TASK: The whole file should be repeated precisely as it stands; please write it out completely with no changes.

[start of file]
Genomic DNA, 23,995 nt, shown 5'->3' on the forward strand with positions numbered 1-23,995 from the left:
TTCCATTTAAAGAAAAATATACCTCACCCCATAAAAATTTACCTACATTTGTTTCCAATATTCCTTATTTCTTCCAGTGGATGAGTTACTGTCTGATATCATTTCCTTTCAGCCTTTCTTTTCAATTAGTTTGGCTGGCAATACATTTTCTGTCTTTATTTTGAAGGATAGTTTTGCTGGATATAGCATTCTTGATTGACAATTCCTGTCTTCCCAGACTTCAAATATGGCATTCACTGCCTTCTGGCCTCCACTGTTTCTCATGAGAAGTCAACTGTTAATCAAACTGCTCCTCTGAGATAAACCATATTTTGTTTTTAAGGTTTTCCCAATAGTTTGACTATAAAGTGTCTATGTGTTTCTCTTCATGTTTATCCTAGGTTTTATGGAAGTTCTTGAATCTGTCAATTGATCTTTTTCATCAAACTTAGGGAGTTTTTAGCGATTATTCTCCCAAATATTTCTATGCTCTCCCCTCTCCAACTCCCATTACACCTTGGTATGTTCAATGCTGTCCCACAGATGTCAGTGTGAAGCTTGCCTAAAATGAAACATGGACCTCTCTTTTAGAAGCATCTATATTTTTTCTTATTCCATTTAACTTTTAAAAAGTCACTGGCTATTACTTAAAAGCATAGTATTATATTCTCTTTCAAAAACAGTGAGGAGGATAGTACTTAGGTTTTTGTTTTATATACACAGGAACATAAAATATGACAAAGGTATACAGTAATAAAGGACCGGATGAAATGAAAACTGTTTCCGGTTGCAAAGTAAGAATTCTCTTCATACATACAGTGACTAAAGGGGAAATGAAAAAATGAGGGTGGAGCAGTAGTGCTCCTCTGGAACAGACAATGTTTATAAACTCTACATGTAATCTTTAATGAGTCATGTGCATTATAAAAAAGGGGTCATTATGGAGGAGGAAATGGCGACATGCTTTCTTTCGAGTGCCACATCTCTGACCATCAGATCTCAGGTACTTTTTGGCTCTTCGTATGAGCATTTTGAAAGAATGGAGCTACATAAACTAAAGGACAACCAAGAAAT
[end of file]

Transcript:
Genomic DNA, 23,995 nt, shown 5'->3' on the forward strand with positions numbered 1-23,995 from the left:
TTCCATTTAAAGAAAAATATACCTCACCCCATAAAAATTTACCTACATTTGTTTCCAATATTCCTTATTTCTTCCAGTGGATGAGTTACTGTCTGATATCATTTCCTTTCAGCCTTTCTTTTCAATTAGTTTGGCTGGCAATACATTTTCTGTCTTTATTTTGAAGGATAGTTTTGCTGGATATAGCATTCTTGATTGACAATTCCTGTCTTCCCAGACTTCAAATATGGCATTCACTGCCTTCTGGCCTCCACTGTTTCTCATGAGAAGTCAACTGTTAATCAAACTGCTCCTCTGAGATAAACCATATTTTGTTTTTAAGGTTTTCCCAATAGTTTGACTATAAAGTGTCTATGTGTTTCTCTTCATGTTTATCCTAGGTTTTATGGAAGTTCTTGAATCTGTCAATTGATCTTTTTCATCAAACTTAGGGAGTTTTTAGCGATTATTCTCCCAAATATTTCTATGCTCTCCCCTCTCCAACTCCCATTACACCTTGGTATGTTCAATGCTGTCCCACAGATGTCAGTGTGAAGCTTGCCTAAAATGAAACATGGACCTCTCTTTTAGAAGCATCTATATTTTTTCTTATTCCATTTAACTTTTAAAAAGTCACTGGCTATTACTTAAAAGCATAGTATTATATTCTCTTTCAAAAACAGTGAGGAGGATAGTACTTAGGTTTTTGTTTTATATACACAGGAACATAAAATATGACAAAGGTATACAGTAATAAAGGACCGGATGAAATGAAAACTGTTTCCGGTTGCAAAGTAAGAATTCTCTTCATACATACAGTGACTAAAGGGGAAATGAAAAAATGAGGGTGGAGCAGTAGTGCTCCTCTGGAACAGACAATGTTTATAAACTCTACATGTAATCTTTAATGAGTCATGTGCATTATAAAAAAGGGGTCATTATGGAGGAGGAAATGGCGACATGCTTTCTTTCGAGTGCCACATCTCTGACCATCAGATCTCAGGTACTTTTTGGCTCTTCGTATGAGCATTTTGAAAGAATGGAGCTACATAAACTAAAGGACAACCAAGAAAT